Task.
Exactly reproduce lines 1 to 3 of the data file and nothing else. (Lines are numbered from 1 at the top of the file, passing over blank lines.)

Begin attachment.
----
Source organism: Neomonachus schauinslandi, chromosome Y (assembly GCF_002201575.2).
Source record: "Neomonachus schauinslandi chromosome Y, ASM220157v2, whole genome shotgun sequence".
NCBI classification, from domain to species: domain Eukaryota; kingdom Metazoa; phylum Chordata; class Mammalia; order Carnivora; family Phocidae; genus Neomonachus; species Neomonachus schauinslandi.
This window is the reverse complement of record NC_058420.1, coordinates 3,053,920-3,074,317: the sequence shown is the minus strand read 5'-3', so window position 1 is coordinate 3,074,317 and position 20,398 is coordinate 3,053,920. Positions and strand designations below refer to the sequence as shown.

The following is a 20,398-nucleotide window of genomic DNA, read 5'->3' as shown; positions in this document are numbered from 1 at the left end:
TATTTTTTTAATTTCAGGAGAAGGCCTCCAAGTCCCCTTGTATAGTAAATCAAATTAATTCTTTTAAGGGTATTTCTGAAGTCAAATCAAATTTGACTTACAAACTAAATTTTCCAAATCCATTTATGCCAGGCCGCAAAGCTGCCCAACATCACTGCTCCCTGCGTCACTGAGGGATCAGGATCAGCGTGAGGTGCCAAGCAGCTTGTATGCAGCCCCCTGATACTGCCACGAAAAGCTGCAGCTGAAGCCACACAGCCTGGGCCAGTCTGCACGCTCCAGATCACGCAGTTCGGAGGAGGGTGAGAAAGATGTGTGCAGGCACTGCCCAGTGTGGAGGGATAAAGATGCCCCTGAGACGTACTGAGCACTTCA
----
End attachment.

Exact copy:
Source organism: Neomonachus schauinslandi, chromosome Y (assembly GCF_002201575.2).
Source record: "Neomonachus schauinslandi chromosome Y, ASM220157v2, whole genome shotgun sequence".
NCBI classification, from domain to species: domain Eukaryota; kingdom Metazoa; phylum Chordata; class Mammalia; order Carnivora; family Phocidae; genus Neomonachus; species Neomonachus schauinslandi.